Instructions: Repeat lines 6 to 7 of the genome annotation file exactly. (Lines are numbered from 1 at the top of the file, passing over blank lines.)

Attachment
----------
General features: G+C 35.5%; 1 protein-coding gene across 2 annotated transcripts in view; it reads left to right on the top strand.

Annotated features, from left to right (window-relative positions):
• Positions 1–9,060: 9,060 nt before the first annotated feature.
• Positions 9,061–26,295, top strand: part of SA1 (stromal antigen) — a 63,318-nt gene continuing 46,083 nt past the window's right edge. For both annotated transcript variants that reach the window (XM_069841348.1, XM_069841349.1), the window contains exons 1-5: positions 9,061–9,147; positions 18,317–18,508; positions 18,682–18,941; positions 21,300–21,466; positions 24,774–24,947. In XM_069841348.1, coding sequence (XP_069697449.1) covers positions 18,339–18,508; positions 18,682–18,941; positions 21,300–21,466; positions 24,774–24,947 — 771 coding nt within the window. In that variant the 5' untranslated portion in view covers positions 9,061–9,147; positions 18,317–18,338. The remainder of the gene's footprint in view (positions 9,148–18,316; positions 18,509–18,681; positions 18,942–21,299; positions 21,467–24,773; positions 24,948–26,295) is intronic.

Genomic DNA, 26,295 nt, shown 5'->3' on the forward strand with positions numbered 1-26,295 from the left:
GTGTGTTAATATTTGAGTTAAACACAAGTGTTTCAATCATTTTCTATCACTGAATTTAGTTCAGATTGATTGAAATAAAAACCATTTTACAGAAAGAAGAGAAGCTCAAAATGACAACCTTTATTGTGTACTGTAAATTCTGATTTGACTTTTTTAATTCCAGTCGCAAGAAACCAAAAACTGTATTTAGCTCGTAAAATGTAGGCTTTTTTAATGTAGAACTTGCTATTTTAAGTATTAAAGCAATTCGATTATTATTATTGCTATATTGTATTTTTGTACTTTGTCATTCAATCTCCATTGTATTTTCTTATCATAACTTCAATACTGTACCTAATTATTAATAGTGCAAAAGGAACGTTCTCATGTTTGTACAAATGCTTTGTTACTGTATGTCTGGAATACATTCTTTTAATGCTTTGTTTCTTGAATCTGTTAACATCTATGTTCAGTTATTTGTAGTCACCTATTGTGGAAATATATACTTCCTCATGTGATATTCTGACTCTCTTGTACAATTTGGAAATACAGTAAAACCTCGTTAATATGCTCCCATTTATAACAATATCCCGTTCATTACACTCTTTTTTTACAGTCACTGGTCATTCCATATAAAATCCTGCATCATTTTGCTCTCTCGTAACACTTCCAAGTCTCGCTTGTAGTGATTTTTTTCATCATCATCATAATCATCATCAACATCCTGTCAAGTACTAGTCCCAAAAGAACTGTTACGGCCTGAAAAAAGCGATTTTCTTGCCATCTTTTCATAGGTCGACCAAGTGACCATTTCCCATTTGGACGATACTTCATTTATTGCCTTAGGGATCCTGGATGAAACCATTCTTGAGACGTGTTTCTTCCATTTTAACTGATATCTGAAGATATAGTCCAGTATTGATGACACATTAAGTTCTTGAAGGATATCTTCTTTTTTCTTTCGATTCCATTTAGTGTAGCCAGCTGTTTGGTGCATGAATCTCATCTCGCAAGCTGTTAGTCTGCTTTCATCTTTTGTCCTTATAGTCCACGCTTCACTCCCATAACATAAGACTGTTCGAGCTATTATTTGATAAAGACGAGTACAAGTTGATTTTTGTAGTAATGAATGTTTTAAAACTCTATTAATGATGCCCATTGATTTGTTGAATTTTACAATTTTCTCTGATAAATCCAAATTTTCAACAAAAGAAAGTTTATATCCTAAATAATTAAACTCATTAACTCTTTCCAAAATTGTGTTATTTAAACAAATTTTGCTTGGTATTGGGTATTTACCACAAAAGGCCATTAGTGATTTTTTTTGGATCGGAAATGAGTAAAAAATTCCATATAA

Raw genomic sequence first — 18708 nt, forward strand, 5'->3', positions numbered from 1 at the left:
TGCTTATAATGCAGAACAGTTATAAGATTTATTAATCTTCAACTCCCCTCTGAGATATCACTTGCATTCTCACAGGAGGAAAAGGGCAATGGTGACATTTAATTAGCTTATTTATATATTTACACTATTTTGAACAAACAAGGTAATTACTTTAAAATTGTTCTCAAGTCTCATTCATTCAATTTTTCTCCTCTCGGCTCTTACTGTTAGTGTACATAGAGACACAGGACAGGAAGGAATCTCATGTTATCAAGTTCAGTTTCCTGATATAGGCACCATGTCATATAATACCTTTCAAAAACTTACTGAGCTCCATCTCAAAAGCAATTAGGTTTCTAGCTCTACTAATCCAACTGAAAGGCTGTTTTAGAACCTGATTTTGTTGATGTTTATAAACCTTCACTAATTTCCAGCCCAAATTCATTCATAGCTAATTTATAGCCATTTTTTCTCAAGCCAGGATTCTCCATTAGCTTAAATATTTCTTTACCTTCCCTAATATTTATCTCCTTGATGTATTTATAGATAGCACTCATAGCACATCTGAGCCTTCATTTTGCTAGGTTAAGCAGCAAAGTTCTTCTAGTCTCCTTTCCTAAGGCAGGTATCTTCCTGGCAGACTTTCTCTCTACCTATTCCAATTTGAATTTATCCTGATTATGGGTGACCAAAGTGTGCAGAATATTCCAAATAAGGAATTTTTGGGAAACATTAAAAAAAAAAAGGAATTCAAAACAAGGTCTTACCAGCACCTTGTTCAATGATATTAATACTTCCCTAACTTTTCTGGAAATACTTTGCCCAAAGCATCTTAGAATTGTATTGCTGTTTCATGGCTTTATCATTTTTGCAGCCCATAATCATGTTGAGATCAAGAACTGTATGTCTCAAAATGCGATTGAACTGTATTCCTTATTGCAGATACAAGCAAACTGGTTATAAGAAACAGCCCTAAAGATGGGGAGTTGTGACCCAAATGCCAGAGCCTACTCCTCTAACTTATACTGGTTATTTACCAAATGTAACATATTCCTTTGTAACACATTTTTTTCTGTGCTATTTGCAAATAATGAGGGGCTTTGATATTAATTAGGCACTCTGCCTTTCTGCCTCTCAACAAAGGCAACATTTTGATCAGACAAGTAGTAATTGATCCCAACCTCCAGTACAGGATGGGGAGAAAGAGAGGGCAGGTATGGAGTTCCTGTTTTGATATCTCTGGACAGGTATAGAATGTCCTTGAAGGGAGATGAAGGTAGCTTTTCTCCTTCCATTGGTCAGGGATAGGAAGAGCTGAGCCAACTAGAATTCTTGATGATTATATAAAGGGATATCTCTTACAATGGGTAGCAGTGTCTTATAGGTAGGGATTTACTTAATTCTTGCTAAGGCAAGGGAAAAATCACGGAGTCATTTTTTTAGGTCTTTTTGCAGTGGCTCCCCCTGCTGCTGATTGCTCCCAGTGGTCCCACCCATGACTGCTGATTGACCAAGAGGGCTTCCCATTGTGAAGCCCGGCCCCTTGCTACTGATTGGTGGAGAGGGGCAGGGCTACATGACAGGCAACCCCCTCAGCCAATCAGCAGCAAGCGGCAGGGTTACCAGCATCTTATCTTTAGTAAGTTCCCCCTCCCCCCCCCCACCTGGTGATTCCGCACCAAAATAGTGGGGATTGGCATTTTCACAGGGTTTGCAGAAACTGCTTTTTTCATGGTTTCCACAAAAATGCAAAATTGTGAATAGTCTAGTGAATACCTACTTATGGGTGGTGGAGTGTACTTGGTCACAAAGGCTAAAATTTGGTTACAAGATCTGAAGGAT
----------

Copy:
GTGTGTTAATATTTGAGTTAAACACAAGTGTTTCAATCATTTTCTATCACTGAATTTAGTTCAGATTGATTGAAATAAAAACCATTTTACAGAAAGAAGAGAAGCTCAAAATGACAACCTTTATTGTGTACTGTAAATTCTGATTTGACTTTTTTAATTCCAGTCGCAAGAAACCAAAAACTGTATTTAGCTCGTAAAATGTAGGCTTTTTTAATGTAGAACTTGCTATTTTAAGTATTAAAGCAATTCGATTATTATTATTGCTATATTGTATTTTTGTACTTTGTCATTCAATCTCCATTGTATTTTCTTATCATAACTTCAATACTGTACCTAATTATTAATAGTGCAAAAGGAACGTTCTCATGTTTGTACAAATGCTTTGTTACTGTATGTCTGGAATACATTCTTTTAATGCTTTGTTTCTTGAATCTGTTAACATCTATGTTCAGTTATTTGTAGTCACCTATTGTGGAAATATATACTTCCTCATGTGATATTCTGACTCTCTTGTACAATTTGGAAATACAGTAAAACCTCGTTAATATGCTCCCATTTATAACAATATCCCGTTCATTACACTCTTTTTTTACAGTCACTGGTCATTCCATATAAAATCCTGCATCATTTTGCTCTCTCGTAACACTTCCAAGTCTCGCTTGTAGTGATTTTTTTCATCATCATCATAATCATCATCAACATCCTGTCAAGTACTAGTCCCAAAAGAACTGTTACGGCCTGAAAAAAGCGATTTTCTTGCCATCTTTTCATAGGTCGACCAAGTGACCATTTCCCATTTGGACGATACTTCATTTATTGCCTTAGGGATCCTGGATGAAACCATTCTTGAGACGTGTTTCTTCCATTTTAACTGATATCTGAAGATATAGTCCAGTATTGATGACACATTAAGTTCTTGAAGGATATCTTCTTTTTTCTTTCGATTCCATTTAGTGTAGCCAGCTGTTTGGTGCATGAATCTCATCTCGCAAGCTGTTAGTCTGCTTTCATCTTTTGTCCTTATAGTCCACGCTTCACTCCCATAACATAAGACTGTTCGAGCTATTATTTGATAAAGACGAGTACAAGTTGATTTTTGTAGTAATGAATGTTTTAAAACTCTATTAATGATGCCCATTGATTTGTTGAATTTTACAATTTTCTCTGATAAATCCAAATTTTCAACAAAAGAAAGTTTATATCCTAAATAATTAAACTCATTAACTCTTTCCAAAATTGTGTTATTTAAACAAATTTTGCTTGGTATTGGGTATTTACCACAAAAGGCCATTAGTGATTTTTTTTGGATCGGAAATGAGTAAAAAATTCCATATAA

Raw genomic sequence first — 18708 nt, forward strand, 5'->3', positions numbered from 1 at the left: